Belonging to Christ

Sixth Sunday after Epiphany

Deuteronomy 30:15-20
1 Corinthians 3:1-9
Matthew 5:21-37

In the days after the American election results, it was one of the big questions lingering in the air, a question I heard in prayer requests at church, whispered from downcast friends, and even bubbling up from some deep place in me: How do I talk to my family in this post-election moment?
Read more

The Mystery of Agency

Eleventh Sunday after Pentecost

2 Samuel 18:5-9, 15, 31-33

In this week’s Old Testament reading, we come to the climax of Absalom’s rebellion against his father, David, and the culmination of David’s own actions as King of Israel. Here we find David’s character – his weaknesses and his strengths – summed up. The story line follows David’s displacement from Jerusalem, the espionage and strategy leading to war against Absalom, and the King’s return. The lectionary highlights David’s disposition toward his son and the seemingly inevitable course of violence.

David’s desire for his son to be spared in the imminent attack upon his forces echoes his willingness for reconciliation following Absalom’s exile upon the killing of Amnon (2 Samuel 13:28-29). There, he joined in the prayer of a woman (a proxy for Joab) that the Lord be invoked so that “the avenger of blood slay no more.” (2 Samuel 14:11) According to the woman, David’s ruling that a man—her alleged son—who killed his own brother during a fight will be protected against vengeance, implied that he should “bring his banished one (Absalom) home again.” David, desiring the reconciliation that only forgiveness can bring, seeks to forgive Absalom.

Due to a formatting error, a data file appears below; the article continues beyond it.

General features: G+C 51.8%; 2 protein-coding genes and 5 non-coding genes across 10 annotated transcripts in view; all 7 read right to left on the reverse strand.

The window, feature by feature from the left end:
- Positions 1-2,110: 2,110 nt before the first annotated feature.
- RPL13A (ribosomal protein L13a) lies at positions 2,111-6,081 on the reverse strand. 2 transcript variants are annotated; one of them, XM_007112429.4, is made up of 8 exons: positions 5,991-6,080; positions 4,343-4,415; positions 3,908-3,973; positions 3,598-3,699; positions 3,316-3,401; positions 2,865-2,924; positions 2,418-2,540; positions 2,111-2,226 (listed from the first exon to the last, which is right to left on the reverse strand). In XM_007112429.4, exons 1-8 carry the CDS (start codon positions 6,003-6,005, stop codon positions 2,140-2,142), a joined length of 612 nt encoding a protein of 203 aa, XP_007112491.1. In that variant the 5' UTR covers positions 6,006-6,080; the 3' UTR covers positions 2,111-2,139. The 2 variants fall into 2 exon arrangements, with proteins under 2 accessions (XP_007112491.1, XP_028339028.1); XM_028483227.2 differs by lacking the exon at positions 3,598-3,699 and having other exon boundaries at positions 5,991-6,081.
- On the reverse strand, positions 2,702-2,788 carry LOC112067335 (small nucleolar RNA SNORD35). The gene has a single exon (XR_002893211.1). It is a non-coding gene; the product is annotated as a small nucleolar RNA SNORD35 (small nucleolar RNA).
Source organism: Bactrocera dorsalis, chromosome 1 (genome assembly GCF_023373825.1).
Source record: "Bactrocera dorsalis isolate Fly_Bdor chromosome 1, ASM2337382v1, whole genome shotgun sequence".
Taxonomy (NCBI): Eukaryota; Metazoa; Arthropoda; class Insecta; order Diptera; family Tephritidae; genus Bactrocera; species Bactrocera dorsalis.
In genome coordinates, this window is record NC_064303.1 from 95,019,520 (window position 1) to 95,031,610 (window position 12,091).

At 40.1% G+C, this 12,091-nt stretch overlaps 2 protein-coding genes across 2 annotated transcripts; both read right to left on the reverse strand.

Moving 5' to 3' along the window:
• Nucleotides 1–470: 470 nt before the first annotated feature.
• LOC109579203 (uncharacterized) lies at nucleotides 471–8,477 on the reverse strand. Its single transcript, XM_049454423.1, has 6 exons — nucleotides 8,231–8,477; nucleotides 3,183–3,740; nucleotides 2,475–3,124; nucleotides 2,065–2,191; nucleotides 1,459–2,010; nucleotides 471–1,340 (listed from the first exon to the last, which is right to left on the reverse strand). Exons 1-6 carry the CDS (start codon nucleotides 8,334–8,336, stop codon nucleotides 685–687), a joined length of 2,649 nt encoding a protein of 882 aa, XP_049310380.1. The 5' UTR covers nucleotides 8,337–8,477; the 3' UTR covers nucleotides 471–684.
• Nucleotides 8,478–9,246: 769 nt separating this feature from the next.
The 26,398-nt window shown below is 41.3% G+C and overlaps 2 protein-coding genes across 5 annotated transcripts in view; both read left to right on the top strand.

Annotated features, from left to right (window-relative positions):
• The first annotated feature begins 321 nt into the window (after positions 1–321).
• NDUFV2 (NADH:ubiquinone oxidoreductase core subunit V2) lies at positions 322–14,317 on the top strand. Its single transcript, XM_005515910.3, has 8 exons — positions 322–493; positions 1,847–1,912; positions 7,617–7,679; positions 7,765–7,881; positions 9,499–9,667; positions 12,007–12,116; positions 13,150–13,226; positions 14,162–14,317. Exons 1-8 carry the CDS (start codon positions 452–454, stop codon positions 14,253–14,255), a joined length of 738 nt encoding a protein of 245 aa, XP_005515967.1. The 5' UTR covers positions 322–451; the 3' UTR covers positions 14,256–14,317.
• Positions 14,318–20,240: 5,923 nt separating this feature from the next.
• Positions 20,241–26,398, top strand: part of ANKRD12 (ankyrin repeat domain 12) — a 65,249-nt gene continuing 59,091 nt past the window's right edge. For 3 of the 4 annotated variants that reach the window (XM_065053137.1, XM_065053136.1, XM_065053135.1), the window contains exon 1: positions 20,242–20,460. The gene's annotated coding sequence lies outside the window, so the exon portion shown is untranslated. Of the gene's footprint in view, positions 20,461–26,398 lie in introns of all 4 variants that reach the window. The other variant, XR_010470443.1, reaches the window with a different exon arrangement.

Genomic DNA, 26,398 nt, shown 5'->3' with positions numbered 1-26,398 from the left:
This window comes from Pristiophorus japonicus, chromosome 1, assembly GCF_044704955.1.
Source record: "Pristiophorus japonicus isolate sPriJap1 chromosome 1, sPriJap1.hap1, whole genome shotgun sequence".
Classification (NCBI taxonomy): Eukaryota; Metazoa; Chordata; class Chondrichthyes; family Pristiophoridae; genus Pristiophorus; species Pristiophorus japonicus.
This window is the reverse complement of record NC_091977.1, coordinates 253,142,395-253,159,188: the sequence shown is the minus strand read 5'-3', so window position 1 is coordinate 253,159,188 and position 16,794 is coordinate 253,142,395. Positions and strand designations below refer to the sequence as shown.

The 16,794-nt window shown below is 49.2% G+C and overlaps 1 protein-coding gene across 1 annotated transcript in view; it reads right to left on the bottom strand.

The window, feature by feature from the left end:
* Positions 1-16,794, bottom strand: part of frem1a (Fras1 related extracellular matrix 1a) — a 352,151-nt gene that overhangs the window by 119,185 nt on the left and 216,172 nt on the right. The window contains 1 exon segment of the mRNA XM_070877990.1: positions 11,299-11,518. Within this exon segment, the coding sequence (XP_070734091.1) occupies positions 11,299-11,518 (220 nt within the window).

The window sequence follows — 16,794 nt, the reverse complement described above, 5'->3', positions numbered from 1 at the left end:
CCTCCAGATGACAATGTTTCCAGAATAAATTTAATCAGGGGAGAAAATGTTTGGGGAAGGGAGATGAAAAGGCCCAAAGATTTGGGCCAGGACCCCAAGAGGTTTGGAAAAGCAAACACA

Yet the readings highlight David’s powerlessness to do as he wishes. Read more

Fallible Church, Deliberate Grace

12th Sunday after Pentecost

Ezekiel 33:1-11
Romans 13:8-14
Matthew 18:15-20

 

It is strangely comforting to hear Jesus talking about a sinful church.

Some heap admiration on Jesus’ teaching, and then dismiss it as too lofty to be attainable. Turning the other cheek is for the spiritual elite. Loving one’s enemies is for the age to come. The Beatitudes are true spiritually, but not in practice.

But if ever we wondered whether Jesus were a realist or not, his words in Matthew 18 put that question to rest. The church Jesus envisions is not some idealized community we have not yet discovered or planted, or can’t belong to. The church Jesus envisions is entirely realistic: it is my sinful congregation and yours. We don’t need to be told that sin exists among the saints. We see the havoc wrought in our parishes by pride, greed, and sloth. We know the devastation of own wrath, envy, lust, and gluttony. Consequently, these words hold out the hope of experiencing grace because they reveal that Jesus knows full well the half-born condition of the community he leaves behind. His words take hold of us as we and our congregations are today and not as they can never be. Read more

70 x 7 and 9/11

Forgive your neighbor the wrong he has done, and then your sins will be pardoned when you pray. (Sirach 28:2)

Then Peter came and said to him, “Lord, if another member of the church sins against me, how often should I forgive? As many as seven times?” Jesus said to him, “Not seven times, but, I tell you, seventy-seven times. (Matthew 18:21-22)

At a time like this—the week we recall the attacks of September 11, 2001—it is instructive to set the script of American civil piety next to the scriptures assigned for the twenty-fourth Sunday in Ordinary Time. This week we’ve been admonished by politicians and others to “remember and never forget” that terrible day seven years ago. This Sunday Jesus will tell us (again) that forgiveness is the required response to those who sin against us. Read more